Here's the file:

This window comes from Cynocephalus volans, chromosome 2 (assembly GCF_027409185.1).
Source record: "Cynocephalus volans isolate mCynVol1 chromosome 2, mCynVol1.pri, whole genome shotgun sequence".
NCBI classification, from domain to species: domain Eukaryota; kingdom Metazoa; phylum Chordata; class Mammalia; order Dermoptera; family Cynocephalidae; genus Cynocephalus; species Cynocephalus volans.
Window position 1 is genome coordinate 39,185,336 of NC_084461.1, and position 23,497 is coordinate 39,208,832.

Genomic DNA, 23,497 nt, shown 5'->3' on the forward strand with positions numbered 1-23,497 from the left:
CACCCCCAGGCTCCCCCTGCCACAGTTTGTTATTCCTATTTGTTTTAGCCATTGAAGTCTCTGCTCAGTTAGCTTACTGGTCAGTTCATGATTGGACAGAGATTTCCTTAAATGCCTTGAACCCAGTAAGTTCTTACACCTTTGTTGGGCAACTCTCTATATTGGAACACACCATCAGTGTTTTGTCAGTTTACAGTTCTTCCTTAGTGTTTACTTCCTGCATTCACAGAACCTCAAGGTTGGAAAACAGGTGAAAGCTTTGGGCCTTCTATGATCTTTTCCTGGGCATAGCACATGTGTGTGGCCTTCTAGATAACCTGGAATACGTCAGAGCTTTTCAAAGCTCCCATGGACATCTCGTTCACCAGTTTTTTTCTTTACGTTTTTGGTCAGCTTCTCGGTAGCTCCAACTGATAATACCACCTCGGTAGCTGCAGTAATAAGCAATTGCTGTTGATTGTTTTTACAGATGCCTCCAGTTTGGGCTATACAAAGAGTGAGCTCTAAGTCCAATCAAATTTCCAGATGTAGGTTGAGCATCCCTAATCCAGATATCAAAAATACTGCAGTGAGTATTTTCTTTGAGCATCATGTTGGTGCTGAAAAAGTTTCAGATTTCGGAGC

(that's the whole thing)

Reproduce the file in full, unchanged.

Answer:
This window comes from Cynocephalus volans, chromosome 2 (assembly GCF_027409185.1).
Source record: "Cynocephalus volans isolate mCynVol1 chromosome 2, mCynVol1.pri, whole genome shotgun sequence".
NCBI classification, from domain to species: domain Eukaryota; kingdom Metazoa; phylum Chordata; class Mammalia; order Dermoptera; family Cynocephalidae; genus Cynocephalus; species Cynocephalus volans.
Window position 1 is genome coordinate 39,185,336 of NC_084461.1, and position 23,497 is coordinate 39,208,832.

Genomic DNA, 23,497 nt, shown 5'->3' on the forward strand with positions numbered 1-23,497 from the left:
CACCCCCAGGCTCCCCCTGCCACAGTTTGTTATTCCTATTTGTTTTAGCCATTGAAGTCTCTGCTCAGTTAGCTTACTGGTCAGTTCATGATTGGACAGAGATTTCCTTAAATGCCTTGAACCCAGTAAGTTCTTACACCTTTGTTGGGCAACTCTCTATATTGGAACACACCATCAGTGTTTTGTCAGTTTACAGTTCTTCCTTAGTGTTTACTTCCTGCATTCACAGAACCTCAAGGTTGGAAAACAGGTGAAAGCTTTGGGCCTTCTATGATCTTTTCCTGGGCATAGCACATGTGTGTGGCCTTCTAGATAACCTGGAATACGTCAGAGCTTTTCAAAGCTCCCATGGACATCTCGTTCACCAGTTTTTTTCTTTACGTTTTTGGTCAGCTTCTCGGTAGCTCCAACTGATAATACCACCTCGGTAGCTGCAGTAATAAGCAATTGCTGTTGATTGTTTTTACAGATGCCTCCAGTTTGGGCTATACAAAGAGTGAGCTCTAAGTCCAATCAAATTTCCAGATGTAGGTTGAGCATCCCTAATCCAGATATCAAAAATACTGCAGTGAGTATTTTCTTTGAGCATCATGTTGGTGCTGAAAAAGTTTCAGATTTCGGAGC